American consumers earned and spent more in April, while the pace of inflation was roughly as expected, a government report showed.

The Commerce Department said consumer spending rose 0.6% last month, matching estimates, while personal income rose 0.5%, two tenths of a percentage point below forecasts. The rise in consumer spending in March was revised down to 0.5%. Personal income also rose by 0.5% in the previous month.

Meanwhile, the report's closely watched inflation metric, the core personal consumption expenditures index, rose 2.1% in April from a year ago, matching forecasts. The reading is slightly above the high end of the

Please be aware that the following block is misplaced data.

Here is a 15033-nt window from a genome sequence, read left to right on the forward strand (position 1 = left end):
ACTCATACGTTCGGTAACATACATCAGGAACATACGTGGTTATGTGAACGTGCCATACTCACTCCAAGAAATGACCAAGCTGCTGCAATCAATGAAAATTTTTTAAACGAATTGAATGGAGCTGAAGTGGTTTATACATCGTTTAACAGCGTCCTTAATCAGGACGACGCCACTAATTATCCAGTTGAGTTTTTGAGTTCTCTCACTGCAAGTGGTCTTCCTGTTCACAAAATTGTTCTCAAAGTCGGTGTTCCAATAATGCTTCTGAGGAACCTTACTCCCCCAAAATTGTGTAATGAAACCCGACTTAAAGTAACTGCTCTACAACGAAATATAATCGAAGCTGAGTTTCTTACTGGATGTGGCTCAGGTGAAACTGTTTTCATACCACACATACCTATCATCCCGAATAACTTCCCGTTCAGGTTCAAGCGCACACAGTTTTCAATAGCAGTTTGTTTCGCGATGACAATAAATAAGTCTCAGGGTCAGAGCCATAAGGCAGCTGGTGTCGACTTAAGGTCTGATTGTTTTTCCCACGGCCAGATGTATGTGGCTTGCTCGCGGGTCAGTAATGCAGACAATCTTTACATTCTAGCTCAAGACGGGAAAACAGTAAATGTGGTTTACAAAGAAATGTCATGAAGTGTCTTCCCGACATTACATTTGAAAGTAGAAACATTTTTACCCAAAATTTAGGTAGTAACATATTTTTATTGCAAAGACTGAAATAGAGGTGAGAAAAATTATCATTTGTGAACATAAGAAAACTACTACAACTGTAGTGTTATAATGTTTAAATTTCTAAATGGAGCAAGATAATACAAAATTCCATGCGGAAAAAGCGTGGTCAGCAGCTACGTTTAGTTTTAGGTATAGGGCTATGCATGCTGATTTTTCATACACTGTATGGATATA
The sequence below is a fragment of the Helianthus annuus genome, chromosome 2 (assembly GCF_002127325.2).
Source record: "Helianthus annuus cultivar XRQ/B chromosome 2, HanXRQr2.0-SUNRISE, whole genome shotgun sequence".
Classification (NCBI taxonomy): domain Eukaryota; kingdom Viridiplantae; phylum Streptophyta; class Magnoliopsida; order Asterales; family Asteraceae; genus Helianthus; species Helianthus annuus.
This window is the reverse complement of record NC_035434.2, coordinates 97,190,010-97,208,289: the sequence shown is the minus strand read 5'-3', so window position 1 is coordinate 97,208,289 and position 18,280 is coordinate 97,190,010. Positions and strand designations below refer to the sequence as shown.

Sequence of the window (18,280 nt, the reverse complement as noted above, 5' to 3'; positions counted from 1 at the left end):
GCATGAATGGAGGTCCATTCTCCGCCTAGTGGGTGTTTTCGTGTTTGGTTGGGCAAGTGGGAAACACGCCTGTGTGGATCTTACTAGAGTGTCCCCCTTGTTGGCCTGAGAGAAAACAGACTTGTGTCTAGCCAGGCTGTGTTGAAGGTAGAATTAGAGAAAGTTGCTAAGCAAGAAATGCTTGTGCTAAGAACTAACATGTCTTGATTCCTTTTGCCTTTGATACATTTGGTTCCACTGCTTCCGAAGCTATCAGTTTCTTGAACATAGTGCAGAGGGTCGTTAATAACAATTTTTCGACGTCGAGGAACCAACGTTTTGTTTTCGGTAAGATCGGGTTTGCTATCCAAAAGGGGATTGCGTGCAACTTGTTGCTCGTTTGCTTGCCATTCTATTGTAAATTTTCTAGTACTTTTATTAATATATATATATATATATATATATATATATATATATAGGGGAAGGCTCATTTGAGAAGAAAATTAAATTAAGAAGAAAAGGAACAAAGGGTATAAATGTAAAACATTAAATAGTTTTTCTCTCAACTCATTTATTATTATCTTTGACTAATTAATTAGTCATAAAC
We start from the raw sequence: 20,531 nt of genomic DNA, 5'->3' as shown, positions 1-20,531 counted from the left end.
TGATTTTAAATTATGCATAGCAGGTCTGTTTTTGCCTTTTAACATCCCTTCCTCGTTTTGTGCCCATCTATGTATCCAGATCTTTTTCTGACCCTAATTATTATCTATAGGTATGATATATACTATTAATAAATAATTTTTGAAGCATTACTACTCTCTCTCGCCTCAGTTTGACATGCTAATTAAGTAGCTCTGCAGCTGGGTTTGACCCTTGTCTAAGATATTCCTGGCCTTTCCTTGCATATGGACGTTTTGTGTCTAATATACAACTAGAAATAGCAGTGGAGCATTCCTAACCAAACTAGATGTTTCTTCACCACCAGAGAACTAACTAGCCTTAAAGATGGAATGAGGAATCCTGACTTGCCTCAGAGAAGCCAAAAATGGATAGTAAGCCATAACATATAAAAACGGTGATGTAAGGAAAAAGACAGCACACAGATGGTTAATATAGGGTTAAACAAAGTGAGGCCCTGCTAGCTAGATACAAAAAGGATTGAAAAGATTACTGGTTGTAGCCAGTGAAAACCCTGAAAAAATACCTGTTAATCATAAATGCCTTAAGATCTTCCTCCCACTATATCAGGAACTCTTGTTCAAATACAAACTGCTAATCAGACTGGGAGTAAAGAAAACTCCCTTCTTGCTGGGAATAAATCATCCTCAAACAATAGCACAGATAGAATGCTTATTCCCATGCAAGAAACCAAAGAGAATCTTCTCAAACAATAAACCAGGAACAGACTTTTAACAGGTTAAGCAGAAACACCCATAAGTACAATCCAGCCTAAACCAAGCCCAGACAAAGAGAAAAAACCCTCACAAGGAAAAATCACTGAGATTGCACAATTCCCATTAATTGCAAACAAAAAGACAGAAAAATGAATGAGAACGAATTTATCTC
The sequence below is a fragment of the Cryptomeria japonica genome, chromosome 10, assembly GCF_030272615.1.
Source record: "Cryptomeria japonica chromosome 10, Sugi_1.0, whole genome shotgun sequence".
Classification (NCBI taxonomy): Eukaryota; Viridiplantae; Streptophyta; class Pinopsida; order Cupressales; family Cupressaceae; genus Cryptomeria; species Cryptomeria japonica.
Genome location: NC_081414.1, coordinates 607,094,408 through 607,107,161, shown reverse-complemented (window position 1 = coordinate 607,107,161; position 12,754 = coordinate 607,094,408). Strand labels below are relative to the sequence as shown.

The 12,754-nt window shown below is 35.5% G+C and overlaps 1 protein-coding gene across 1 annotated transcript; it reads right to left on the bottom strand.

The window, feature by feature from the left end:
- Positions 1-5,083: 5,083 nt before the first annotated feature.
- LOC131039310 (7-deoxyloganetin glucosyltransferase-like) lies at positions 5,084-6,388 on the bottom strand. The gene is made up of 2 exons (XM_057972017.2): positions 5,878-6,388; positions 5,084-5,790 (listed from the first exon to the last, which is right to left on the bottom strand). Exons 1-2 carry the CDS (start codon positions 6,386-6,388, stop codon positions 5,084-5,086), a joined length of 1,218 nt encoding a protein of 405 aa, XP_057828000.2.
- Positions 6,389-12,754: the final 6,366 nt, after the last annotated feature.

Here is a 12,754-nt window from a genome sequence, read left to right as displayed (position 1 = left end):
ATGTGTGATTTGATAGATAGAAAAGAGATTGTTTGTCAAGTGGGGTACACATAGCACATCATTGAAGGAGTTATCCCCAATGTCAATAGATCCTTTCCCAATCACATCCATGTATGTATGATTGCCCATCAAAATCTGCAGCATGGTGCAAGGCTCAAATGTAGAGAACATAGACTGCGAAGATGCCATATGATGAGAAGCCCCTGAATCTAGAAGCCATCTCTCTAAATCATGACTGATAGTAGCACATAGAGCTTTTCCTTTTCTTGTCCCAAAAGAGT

Federal Reserve's

comfort range of 2%.

The gain in the core PCE was 0.2% from March.

Stripping out the impact of higher prices, spending on durable goods rose 0.3% in April from March, while spending on nondurable goods rose 0.2%. Incomes were 5.4% higher in April than they were a year ago, the Commerce Department said.

Stock futures had a mixed reaction to the report, with the

S&P 500

going from flat to up about 2 points and the Nasdaq 100 falling to 2 points below fair value. The yield on the 10-year Treasury bond went to 5.09% from 5.07%.